The contract before us is a good one. Mr. Jamison has demonstrated his willingness to work with the City by agreeing to the amendments that were presented today. The first year’s management fee drops from $17 million to $11 million; There is a provision allowing Mr. Jamison to buy the arena at any time which would relieve the city, at some future date, of its annual construction bond debt payments of $9 million a year and remove the management fee entirely; there is a provision to revenue share for 15% of the naming rights and 15% of the parking advertising; there are also performance penalties and for every game not played Mr. Jamison loses $30,000.
Can Glendale afford this contract? I say yes.
Glendale cannot afford to lose its anchor tenant. In a recent news article, McFadden’s restaurant manager stated that they are losing $18,000 to $20,000 per game not played. How long can McFadden’s and the others hang on if the anchor tenant is gone permanently? How long before the entertainment component vanishes because the sports component is gone? Westgate sales tax plus $1M in Northern Crossing sales tax paid the annual arena construction bond debt of $9M. With Westgate failing the city will have to find all or a portion of that annual $9M. Add that amount to the annual cuts of $5M a year the city must make over the next 5 years.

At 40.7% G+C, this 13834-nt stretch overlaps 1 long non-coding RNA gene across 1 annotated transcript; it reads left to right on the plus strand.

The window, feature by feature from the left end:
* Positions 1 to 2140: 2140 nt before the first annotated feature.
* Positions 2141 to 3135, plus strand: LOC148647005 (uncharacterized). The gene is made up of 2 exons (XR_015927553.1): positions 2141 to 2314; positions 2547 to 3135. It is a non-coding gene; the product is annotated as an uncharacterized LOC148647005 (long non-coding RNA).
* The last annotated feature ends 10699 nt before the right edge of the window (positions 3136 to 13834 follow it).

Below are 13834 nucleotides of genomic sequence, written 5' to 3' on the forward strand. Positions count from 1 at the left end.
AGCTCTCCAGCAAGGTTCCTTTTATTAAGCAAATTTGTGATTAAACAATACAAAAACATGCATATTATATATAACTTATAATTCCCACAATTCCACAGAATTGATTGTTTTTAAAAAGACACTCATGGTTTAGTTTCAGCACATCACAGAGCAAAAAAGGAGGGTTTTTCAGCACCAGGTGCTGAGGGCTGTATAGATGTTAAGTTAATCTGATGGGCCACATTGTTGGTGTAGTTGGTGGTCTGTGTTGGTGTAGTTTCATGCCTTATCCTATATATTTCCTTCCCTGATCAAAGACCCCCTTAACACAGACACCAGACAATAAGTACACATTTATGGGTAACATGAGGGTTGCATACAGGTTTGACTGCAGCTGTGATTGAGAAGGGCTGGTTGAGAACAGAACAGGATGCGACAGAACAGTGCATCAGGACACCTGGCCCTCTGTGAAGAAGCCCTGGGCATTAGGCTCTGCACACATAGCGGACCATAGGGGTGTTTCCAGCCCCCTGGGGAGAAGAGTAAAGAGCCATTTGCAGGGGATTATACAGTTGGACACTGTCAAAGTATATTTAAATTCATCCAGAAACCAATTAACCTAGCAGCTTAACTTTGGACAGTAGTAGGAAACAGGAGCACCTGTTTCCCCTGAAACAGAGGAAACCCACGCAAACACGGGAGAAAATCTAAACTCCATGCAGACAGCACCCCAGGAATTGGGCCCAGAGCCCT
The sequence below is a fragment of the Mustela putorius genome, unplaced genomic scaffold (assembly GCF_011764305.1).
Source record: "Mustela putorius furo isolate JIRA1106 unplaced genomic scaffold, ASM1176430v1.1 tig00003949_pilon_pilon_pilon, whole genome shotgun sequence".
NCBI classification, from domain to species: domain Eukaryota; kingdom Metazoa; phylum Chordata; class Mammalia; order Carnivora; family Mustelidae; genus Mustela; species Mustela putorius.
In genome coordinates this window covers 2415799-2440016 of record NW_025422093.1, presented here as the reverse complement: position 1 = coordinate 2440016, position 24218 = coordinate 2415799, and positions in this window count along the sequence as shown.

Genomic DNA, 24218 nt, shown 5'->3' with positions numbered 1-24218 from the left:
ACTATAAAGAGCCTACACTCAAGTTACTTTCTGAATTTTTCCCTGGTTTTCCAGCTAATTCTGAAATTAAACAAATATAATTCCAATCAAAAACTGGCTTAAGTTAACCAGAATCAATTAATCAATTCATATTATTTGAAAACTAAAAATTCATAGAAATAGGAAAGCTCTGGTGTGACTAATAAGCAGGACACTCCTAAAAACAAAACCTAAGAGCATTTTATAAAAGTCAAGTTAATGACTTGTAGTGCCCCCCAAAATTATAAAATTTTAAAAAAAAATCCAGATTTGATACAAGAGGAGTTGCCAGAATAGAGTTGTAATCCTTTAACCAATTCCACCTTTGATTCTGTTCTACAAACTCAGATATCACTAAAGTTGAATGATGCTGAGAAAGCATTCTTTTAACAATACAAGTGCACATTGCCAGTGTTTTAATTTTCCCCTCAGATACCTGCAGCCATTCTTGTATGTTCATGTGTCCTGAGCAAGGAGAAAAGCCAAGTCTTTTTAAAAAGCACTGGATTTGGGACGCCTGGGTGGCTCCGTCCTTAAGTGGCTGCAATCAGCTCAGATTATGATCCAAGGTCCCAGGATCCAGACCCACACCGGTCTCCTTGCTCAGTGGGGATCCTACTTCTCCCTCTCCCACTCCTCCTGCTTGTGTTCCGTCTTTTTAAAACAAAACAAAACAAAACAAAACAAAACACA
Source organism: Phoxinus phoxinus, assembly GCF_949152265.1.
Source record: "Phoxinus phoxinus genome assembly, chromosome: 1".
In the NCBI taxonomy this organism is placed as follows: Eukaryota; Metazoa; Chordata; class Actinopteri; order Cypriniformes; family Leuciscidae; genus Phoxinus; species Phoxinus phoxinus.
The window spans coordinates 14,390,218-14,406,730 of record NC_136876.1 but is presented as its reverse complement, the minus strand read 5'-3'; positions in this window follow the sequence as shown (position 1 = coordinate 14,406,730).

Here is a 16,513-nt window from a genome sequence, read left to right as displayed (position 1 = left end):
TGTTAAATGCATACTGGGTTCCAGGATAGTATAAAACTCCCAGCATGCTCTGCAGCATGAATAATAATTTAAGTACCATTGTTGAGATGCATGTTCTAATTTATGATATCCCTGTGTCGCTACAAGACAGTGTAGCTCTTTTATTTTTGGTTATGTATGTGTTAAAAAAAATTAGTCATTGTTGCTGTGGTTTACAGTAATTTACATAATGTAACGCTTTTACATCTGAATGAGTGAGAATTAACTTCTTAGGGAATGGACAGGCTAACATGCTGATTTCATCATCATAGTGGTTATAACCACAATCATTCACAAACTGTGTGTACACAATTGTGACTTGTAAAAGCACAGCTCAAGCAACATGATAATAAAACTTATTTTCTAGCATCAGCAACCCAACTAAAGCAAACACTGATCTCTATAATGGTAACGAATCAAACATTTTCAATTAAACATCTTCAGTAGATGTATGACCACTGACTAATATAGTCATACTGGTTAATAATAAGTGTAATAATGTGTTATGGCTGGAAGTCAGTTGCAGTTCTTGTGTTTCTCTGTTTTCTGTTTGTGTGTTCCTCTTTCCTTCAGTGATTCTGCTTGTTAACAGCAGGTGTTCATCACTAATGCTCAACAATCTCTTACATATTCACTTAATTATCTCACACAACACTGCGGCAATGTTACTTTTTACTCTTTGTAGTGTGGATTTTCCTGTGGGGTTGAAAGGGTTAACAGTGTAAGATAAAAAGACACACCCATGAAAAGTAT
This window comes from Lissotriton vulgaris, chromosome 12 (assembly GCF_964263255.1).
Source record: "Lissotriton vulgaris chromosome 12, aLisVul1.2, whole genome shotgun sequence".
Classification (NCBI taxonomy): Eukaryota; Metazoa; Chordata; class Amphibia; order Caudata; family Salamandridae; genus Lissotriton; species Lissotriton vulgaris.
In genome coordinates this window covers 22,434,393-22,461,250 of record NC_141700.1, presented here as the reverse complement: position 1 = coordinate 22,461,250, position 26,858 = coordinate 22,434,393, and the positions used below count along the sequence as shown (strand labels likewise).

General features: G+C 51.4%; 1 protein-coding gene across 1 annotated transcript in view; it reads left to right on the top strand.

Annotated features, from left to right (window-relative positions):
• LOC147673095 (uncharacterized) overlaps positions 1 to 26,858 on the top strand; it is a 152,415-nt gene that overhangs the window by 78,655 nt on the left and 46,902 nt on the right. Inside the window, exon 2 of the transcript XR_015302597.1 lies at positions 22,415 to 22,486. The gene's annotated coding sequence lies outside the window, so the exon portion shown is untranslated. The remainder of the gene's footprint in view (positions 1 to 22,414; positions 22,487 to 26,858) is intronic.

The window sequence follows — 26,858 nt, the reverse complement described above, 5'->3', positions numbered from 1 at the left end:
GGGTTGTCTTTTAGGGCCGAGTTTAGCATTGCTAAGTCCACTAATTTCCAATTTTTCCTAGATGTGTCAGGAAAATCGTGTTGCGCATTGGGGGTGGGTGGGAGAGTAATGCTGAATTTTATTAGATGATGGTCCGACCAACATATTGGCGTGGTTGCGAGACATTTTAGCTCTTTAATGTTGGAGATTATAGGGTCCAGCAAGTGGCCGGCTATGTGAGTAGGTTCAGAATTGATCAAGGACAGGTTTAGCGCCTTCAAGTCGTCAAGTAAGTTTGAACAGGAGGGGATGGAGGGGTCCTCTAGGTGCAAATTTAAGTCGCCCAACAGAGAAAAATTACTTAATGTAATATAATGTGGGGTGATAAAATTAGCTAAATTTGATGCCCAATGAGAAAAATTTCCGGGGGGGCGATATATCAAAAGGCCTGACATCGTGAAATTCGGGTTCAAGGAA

From personal research I have discovered that it takes about $500,000 a month or $6M a year just to keep the lights on and the doors of the arena open. It is a verifiable figure should anyone else take the time to do some research. Now add a management fee on top of $6M a year to keep the doors open and the $11M figure does not look so unreasonable.
There are those who say we cannot afford it and have pointed to the recent discoveries of loss associated with our Risk Management Trust Fund, our Workman’s Comp Fund and our Benefits Fund. Keep in mind that these funds remain sound and do meet the minimum actuarial required by law. The cost to rebuild these funds is in the
$2.5M to $3M range. It is a substantial figure. I believe we can better accomplish these shortages with a stable, healthy Westgate contributing substantial sales tax revenues into the General Fund.
I see light at the end of the tunnel. Glendale is beginning to recover. We saw that today from the first quarter sales tax numbers.
Lastly, 19 months ago the mayor said, “There is no question that taxpayers are better off if the arena can continue to produces revenue both from the Coyotes and for surrounding businesses. It will continue to help create jobs, increase Glendale’s tax base and stimulate additional development opportunities in the region.”
Those declarations of the anchor tenant’s worth to Glendale were true then and remain true today.